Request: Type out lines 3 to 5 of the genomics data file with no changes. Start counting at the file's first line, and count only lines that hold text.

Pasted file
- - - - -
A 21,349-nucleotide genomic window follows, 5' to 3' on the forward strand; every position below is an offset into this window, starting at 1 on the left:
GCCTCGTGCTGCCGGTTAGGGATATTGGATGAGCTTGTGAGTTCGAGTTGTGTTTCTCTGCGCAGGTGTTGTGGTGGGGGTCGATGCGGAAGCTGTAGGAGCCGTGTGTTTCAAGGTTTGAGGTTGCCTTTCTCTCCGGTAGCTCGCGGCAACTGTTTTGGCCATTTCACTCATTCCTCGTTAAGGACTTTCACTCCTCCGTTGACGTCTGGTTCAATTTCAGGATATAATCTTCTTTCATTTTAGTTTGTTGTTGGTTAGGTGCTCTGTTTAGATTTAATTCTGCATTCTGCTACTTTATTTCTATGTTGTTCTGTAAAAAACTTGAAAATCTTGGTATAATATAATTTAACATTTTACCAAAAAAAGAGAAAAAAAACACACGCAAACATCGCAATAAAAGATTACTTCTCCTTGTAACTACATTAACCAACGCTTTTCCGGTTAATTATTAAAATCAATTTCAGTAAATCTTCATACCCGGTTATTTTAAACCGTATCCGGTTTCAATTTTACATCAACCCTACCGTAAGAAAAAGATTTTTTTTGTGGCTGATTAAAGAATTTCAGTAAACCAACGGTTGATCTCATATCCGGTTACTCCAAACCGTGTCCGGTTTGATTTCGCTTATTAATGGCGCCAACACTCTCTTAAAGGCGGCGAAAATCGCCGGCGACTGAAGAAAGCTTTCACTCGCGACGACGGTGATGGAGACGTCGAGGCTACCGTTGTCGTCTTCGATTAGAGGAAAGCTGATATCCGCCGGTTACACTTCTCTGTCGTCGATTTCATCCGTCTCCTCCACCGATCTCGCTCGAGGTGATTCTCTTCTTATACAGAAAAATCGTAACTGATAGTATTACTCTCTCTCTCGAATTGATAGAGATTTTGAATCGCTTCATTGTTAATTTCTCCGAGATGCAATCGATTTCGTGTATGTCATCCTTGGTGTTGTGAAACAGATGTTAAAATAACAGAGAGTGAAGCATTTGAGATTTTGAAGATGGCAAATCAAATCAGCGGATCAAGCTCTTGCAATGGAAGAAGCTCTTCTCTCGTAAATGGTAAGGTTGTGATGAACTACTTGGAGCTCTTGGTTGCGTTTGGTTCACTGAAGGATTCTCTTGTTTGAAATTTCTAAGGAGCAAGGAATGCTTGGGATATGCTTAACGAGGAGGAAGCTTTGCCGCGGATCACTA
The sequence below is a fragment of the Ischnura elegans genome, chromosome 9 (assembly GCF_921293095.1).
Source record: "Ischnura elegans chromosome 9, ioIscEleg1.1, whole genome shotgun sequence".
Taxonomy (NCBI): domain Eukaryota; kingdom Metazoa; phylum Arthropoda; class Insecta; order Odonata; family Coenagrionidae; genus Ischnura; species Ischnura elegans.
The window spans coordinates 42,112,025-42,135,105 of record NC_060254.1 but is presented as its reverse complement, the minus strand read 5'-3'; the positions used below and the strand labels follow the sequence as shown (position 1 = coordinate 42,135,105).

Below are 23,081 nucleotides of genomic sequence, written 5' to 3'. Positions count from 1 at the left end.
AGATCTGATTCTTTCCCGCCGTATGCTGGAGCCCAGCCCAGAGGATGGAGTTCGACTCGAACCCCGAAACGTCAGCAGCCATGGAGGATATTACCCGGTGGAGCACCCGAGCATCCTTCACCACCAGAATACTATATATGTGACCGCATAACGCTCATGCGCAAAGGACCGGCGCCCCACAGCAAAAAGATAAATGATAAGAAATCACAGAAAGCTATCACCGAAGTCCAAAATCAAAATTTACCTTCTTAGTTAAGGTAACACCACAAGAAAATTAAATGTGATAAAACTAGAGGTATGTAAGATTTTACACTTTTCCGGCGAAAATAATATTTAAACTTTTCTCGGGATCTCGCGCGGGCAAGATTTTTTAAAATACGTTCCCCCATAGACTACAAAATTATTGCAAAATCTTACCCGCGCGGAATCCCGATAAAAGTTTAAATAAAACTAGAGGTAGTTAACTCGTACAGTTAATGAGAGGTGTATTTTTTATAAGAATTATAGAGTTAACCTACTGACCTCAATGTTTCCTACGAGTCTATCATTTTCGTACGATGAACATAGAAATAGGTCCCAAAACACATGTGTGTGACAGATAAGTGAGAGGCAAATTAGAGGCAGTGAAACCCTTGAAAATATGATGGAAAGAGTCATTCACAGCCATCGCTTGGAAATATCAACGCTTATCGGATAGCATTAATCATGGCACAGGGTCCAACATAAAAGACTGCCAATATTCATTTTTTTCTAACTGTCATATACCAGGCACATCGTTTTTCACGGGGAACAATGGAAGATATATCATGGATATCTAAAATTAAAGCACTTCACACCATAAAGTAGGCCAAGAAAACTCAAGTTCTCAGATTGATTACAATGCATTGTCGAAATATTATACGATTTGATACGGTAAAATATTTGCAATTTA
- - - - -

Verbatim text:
The sequence below is a fragment of the Ischnura elegans genome, chromosome 9 (assembly GCF_921293095.1).
Source record: "Ischnura elegans chromosome 9, ioIscEleg1.1, whole genome shotgun sequence".
Taxonomy (NCBI): domain Eukaryota; kingdom Metazoa; phylum Arthropoda; class Insecta; order Odonata; family Coenagrionidae; genus Ischnura; species Ischnura elegans.